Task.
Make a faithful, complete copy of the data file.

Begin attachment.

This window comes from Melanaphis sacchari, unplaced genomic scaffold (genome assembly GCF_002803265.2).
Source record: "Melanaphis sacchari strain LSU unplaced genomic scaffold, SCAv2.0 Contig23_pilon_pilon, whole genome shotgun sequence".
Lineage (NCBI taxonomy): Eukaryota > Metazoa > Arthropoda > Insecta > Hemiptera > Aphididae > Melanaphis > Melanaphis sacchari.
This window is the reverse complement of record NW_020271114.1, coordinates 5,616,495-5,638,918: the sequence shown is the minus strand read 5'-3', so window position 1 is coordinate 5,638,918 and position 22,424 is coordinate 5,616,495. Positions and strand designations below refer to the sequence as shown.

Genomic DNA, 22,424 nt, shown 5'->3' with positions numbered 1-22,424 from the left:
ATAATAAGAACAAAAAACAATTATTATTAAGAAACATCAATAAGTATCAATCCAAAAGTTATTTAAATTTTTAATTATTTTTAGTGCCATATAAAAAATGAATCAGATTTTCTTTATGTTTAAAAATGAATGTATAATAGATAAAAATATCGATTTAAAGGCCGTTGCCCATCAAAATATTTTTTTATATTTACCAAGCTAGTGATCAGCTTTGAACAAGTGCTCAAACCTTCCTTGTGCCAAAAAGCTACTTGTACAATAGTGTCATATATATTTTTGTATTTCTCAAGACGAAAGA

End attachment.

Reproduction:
This window comes from Melanaphis sacchari, unplaced genomic scaffold (genome assembly GCF_002803265.2).
Source record: "Melanaphis sacchari strain LSU unplaced genomic scaffold, SCAv2.0 Contig23_pilon_pilon, whole genome shotgun sequence".
Lineage (NCBI taxonomy): Eukaryota > Metazoa > Arthropoda > Insecta > Hemiptera > Aphididae > Melanaphis > Melanaphis sacchari.
This window is the reverse complement of record NW_020271114.1, coordinates 5,616,495-5,638,918: the sequence shown is the minus strand read 5'-3', so window position 1 is coordinate 5,638,918 and position 22,424 is coordinate 5,616,495. Positions and strand designations below refer to the sequence as shown.

Genomic DNA, 22,424 nt, shown 5'->3' with positions numbered 1-22,424 from the left:
ATAATAAGAACAAAAAACAATTATTATTAAGAAACATCAATAAGTATCAATCCAAAAGTTATTTAAATTTTTAATTATTTTTAGTGCCATATAAAAAATGAATCAGATTTTCTTTATGTTTAAAAATGAATGTATAATAGATAAAAATATCGATTTAAAGGCCGTTGCCCATCAAAATATTTTTTTATATTTACCAAGCTAGTGATCAGCTTTGAACAAGTGCTCAAACCTTCCTTGTGCCAAAAAGCTACTTGTACAATAGTGTCATATATATTTTTGTATTTCTCAAGACGAAAGA